Koppers Speaks: New Policy Knocks Out 50% of NSW Power Poles!

Exclusive: New South Wales largest supplier of utility poles - responsible for more than 60% of the state's energy supply, has gone public with its concerns over the Great Koala National Park.

Fri 29 Mar 24


Almost half of all NSW power poles come from coups tied up in the Great Koala National Park, with the state’s largest supplier concerned that the government is sleepwalking into a catastrophe – at the exact time the network needs a major service!

Yesterday, Wood Central spoke to Richard Lyons, Vice President of Koppers Australia, who said that changes to harvest areas on the North Coast would be disastrous for electricity ratepayers across the state.

It comes as Wood Central reported last week that the NSW Government would be hit by a $25 million-a-year financial blackhole. Industry experts confirm that concrete-based poles “cost 2-3 times more than timber” and steel and fibre composite, which are even higher at “3 to 5 times more than hardwood.” 

As it stands, more than 86% of the country's electricty grid relies on 9 billion hardwood power poles to deliver electricity across Australia. (Photo Credit: Selfwood / Alamy Stock Photo)
As it stands, more than 86% of the country’s electricity grid relies on 9 million hardwood power poles to deliver electricity across Australia. (Photo Credit: Selfwood / Alamy Stock Photo)

Mr Lyons—who oversees Koppers Wood Products Australian operations —said that the business, which supplies “60-70% of the Australian electricity industries estimated 75,000 to 80,000 new and replacement poles per year,” is going public with its concerns.

“Power poles are critical infrastructure; we are one of four suppliers that supply hardwood timber poles to the energy distribution network,” Mr Lyons said, adding that the company works hand in glove with utility companies, especially after disasters like fires, floods and cyclones where urgent replacement poles are required to restore power quickly.”

More than 86% of Australia’s power network relies on hardwood power poles – 9 million in total, with Mr Lyons confirming that timber poles are “preferred by utility companies because they are cost-effective, proven long term, are carbon friendly and sustainably sourced.”

However, “it’s becoming increasingly challenging to source timber poles from State Forest,” putting added strain on supply chains.

“Forestry Corporation (of NSW) do an excellent job with wood supply agreements,” he noted, adding that 2/3rds of the supply comes from State Forests, certified to the Australian Standard for Sustainable Forest Management (AS 4708).

“We estimate that poles make up about 6% of timber sourced from State Forest,” but that small percentage goes a long way for the utility companies to maintain existing infrastructure, “If we got nothing from Forestry NSW – it will be a disaster.”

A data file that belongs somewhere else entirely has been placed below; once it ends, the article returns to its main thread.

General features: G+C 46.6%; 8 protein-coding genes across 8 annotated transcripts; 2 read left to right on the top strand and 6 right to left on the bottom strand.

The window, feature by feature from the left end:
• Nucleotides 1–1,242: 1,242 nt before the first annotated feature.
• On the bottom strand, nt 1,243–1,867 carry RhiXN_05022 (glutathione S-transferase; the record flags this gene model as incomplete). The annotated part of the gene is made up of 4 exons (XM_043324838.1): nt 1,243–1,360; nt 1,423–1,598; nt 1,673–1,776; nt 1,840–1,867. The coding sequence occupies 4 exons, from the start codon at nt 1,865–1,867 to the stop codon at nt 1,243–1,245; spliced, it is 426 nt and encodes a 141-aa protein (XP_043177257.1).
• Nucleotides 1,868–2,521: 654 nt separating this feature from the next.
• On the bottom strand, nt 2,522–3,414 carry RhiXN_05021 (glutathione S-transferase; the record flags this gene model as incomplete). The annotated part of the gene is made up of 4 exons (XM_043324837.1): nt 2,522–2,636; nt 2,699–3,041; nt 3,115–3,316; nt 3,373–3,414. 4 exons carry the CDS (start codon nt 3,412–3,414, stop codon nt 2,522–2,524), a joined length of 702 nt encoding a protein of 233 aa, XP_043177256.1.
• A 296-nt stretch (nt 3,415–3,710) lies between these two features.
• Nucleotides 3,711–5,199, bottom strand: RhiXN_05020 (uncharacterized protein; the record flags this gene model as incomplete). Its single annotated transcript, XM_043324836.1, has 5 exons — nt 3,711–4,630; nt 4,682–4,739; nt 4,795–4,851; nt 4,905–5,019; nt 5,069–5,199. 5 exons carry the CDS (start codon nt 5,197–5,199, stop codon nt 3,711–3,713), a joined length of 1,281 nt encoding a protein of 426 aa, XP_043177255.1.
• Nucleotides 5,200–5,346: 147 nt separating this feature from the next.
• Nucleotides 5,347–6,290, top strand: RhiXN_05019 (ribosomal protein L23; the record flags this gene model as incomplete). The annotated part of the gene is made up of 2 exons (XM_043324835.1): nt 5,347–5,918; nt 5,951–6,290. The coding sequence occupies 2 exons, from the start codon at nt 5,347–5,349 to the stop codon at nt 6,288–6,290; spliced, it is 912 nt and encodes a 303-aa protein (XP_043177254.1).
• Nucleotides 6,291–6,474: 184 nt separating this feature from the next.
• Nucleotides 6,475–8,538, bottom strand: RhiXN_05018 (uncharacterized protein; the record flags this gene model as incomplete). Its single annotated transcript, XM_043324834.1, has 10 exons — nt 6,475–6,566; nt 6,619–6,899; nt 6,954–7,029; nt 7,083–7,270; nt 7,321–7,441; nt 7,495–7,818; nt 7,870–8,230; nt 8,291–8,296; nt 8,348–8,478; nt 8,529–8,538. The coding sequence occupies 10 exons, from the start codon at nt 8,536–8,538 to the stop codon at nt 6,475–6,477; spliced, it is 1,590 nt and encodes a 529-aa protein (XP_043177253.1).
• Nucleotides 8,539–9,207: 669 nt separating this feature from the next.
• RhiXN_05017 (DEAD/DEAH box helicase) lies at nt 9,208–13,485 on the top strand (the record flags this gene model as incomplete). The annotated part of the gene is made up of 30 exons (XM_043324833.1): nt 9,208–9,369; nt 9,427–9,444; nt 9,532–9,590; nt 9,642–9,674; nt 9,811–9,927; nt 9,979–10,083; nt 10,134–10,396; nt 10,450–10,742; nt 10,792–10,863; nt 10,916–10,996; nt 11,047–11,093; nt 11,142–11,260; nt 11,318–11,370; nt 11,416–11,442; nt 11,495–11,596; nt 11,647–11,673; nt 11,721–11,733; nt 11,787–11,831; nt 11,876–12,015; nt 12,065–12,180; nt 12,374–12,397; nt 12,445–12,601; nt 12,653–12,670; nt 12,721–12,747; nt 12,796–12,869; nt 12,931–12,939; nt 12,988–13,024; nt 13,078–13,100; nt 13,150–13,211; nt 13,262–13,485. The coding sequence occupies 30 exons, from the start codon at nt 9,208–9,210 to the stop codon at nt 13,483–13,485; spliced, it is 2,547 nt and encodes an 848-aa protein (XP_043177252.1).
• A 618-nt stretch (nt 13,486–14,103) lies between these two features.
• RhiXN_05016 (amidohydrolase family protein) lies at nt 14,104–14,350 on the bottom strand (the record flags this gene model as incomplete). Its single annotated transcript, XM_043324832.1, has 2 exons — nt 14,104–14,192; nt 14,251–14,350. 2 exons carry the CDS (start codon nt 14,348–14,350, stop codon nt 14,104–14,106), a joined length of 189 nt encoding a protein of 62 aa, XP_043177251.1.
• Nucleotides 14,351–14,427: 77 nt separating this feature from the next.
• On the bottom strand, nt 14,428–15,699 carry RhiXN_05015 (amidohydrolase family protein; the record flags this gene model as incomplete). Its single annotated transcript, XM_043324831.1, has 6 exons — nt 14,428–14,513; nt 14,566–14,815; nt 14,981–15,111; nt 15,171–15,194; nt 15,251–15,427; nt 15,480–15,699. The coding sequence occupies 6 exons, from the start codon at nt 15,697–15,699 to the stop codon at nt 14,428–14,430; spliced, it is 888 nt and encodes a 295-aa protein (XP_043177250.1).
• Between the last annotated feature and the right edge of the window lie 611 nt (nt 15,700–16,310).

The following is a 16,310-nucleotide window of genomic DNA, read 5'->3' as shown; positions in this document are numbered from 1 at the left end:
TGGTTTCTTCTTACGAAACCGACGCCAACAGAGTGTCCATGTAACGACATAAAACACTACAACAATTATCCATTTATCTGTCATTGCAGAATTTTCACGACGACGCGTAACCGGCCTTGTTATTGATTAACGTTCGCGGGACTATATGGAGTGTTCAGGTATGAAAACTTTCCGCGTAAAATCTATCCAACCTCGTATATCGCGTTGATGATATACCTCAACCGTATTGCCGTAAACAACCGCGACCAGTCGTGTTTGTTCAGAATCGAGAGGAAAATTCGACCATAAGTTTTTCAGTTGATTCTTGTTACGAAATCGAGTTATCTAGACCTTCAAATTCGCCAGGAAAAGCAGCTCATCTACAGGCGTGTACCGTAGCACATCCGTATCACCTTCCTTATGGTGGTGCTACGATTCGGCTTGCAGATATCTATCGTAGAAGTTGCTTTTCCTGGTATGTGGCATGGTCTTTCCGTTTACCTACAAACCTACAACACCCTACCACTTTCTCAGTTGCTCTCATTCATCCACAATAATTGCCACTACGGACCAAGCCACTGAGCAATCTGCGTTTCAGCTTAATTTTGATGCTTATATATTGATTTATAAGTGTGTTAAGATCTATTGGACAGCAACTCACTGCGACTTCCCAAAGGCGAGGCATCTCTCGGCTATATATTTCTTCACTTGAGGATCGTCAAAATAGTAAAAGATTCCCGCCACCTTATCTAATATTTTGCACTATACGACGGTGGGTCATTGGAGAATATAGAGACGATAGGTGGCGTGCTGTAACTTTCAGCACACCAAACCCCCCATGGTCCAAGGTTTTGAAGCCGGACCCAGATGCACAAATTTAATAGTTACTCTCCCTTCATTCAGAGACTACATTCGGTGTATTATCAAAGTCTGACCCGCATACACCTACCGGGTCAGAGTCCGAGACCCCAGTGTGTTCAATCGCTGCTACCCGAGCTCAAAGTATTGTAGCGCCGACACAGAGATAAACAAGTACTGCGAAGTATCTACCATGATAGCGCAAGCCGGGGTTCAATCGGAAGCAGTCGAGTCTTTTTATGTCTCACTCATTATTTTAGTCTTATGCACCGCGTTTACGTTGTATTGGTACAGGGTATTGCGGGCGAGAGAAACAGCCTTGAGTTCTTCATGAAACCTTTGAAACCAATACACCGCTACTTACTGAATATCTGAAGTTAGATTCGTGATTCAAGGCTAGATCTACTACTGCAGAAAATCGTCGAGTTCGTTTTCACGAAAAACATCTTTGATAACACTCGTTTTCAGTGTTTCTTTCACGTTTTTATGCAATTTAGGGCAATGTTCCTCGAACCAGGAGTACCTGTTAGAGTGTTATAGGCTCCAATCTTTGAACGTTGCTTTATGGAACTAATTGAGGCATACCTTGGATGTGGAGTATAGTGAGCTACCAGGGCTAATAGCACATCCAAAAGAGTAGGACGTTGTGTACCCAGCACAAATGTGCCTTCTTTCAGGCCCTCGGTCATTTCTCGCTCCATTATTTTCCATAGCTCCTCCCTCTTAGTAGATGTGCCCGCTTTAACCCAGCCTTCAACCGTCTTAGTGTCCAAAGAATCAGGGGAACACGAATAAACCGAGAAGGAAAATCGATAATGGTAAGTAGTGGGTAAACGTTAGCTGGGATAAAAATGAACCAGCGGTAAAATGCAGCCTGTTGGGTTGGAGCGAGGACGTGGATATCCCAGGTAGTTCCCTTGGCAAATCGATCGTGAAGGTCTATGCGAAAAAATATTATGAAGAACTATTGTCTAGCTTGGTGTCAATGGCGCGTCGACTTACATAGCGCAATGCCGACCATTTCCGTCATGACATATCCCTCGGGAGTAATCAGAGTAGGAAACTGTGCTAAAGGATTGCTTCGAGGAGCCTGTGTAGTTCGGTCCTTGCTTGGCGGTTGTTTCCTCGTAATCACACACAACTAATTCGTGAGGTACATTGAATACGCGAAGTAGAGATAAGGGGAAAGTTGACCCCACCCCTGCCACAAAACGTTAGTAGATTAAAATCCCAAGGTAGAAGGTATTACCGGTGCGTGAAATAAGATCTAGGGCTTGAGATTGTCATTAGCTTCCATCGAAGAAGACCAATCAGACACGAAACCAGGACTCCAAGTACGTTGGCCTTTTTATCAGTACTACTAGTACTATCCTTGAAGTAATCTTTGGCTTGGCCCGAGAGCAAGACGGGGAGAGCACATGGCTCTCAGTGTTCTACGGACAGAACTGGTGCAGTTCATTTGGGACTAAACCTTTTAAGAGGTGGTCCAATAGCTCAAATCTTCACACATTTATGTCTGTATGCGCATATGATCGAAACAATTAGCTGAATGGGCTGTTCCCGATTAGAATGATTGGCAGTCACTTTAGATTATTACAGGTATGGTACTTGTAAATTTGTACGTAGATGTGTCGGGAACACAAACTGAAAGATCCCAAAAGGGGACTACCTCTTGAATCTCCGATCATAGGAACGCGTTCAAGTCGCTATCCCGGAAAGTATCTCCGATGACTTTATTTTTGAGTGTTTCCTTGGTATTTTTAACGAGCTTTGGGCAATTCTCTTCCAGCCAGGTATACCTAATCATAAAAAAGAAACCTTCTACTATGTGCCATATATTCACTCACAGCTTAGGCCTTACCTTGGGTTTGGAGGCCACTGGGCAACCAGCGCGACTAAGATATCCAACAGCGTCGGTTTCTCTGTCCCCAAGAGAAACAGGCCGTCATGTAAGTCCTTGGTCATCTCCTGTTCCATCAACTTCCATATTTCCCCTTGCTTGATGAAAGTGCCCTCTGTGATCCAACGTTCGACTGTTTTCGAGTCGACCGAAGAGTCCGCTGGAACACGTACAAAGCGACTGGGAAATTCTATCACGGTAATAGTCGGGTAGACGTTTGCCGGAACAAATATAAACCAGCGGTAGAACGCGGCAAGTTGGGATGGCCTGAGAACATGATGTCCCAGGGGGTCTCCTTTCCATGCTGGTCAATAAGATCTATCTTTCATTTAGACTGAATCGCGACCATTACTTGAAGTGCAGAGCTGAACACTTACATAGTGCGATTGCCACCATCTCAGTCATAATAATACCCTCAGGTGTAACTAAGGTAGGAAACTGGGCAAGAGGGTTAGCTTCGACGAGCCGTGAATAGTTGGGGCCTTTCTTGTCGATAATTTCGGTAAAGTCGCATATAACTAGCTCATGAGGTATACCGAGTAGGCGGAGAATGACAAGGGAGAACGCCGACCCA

Screenshot 2024 03 28 132216 fotor 20240328132235
As it stands, there are eleven million different electricity customer connections Australia-wide, with the electricity network (amongst the most widespread in the world) long enough to circle the equator 23 times. (Photo Credit: Supplied by Koppers Australia).

Now, Wood Central can report that the Australian Government’s Department of Climate Change, Energy, the Environment and Water (DCCEEW) recently contacted Koppers Australia to understand the relationship between hardwood timber poles and how the Government intends to meet their 2030 renewable energy targets and net zero emissions target by 2050. 

The meeting revealed that unless there is a fundamental change to the way timber poles are sourced, the public can expect to see renewable energy transported not by sustainably sourced timber poles but by concrete, steel, or composite, which makes little sense. 

“The average pole takes 30 years to grow and is preserved for a 50-plus year lifecycle,” Mr Lyons confirmed; however, because of the age of the infrastructure, “a large number of powers are now programmed for urgent repair and replacement.”

Earlier this month, Penny Sharpe, the powerful NSW Environmental Minister pushing for the Great Koala National Park, was asked to address concerns about the network’s future in the NSW Budget Estimates Committee.

NSW powerbroker Penny Sharpe is the activist with 4 ministerial portfolios who joined the establishment to "cause trouble." (Photo Credit: Richard Milnes from Alamy Live News)
NSW powerbroker Penny Sharpe currently has 4 ministerial portfolios and is the NSW government’s most vocal supporter of the proposed Great Koala National Park (Photo Credit: Richard Milnes from Alamy Live News)

Answering a question from Wes Fang, the National Party member for the Upper House, Minister Sharpe did not address whether the NSW Government had looked at mapping the impact of the Koala Park on the supply of hardwood power poles, instead “taking the matter on notice.”


  • Jason Ross

    Jason Ross, publisher, is a 15-year professional in building and construction, connecting with more than 400 specifiers. A Gottstein Fellowship recipient, he is passionate about growing the market for wood-based information. Jason is Wood Central's in-house emcee and is available for corporate host and MC services.


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